Australian Capital Territory

Australian Capital Territory (abbreviated ACT) (formerly, "The Territory for the Seat of Government" and, later, the "Federal Capital Territory") is a territory in the south east of Australia, enclaved within New South Wales. It is the smallest self-governing internal territory in Australia. The most populous city is Canberra, the capital city of Australia.

The need for a National Territory was flagged by colonial delegates during the Federation conventions of the late 19th century. Section 125 of the Australian Constitution provided that following Federation in 1901, land would be ceded freely to the new Federal Government. The territory was transferred to the Commonwealth by the state of New South Wales in 1911, two years prior to the naming of Canberra as the National Capital in 1913. The floral emblem of the ACT is the Royal Bluebell and the bird emblem is the Gang-gang Cockatoo.

Read more about Australian Capital TerritoryGeography, Governance, Demographics, Education

Other articles related to "australian capital territory, australian":

Australian Capital Territory - Education
... Almost all educational institutions in the Australian Capital Territory are located within Canberra ... The two main tertiary institutions are the Australian National University (ANU) in Acton and the University of Canberra (UC) in Bruce ... campuses in Canberra Signadou is a campus of the Australian Catholic University and St Mark's Theological College is a campus of Charles Sturt University ...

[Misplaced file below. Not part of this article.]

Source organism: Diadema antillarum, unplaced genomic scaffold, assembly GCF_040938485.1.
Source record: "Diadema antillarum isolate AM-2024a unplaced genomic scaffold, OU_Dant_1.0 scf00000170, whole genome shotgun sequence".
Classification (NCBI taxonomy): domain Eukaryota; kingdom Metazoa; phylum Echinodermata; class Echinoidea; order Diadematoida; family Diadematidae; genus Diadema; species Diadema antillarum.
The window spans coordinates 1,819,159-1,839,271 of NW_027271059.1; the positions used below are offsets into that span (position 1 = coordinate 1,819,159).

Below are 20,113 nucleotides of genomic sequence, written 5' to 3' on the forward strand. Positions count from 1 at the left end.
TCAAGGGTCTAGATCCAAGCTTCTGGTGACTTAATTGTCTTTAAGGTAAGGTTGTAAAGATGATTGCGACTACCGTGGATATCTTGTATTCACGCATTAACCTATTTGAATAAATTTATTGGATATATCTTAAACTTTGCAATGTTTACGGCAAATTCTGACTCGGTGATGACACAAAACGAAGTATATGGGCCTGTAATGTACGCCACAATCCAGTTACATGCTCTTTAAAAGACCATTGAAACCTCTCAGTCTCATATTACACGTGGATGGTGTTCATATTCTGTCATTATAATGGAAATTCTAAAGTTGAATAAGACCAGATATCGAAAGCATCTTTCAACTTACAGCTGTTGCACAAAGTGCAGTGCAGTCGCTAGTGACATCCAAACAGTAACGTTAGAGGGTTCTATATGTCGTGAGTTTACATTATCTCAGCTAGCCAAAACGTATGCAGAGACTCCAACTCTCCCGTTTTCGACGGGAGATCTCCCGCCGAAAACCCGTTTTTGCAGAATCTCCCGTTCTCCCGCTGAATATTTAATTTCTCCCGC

List Of Universities In Australia By Enrolment - Australian Capital Territory
... EFTSL Non-Award - EFTSL All Students - EFTSL (Rank) Total Students (Rank) The Australian National University 3,946 32.6% 7,996 66.0% 173 1.4% 12,115 (26) 16,600 (29) University of ...

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    A Country is not a mere territory; the particular territory is only its foundation. The Country is the idea which rises upon that foundation; it is the sentiment of love, the sense of fellowship which binds together all the sons of that territory.
    Giuseppe Mazzini (1805–1872)

    Beyond the horizon, or even the knowledge, of the cities along the coast, a great, creative impulse is at work—the only thing, after all, that gives this continent meaning and a guarantee of the future. Every Australian ought to climb up here, once in a way, and glimpse the various, manifold life of which he is a part.
    Vance Palmer (1885–1959)

    Mr. Whistler always spelt art, and we believe still spells it, with a capital “I.”
    Oscar Wilde (1854–1900)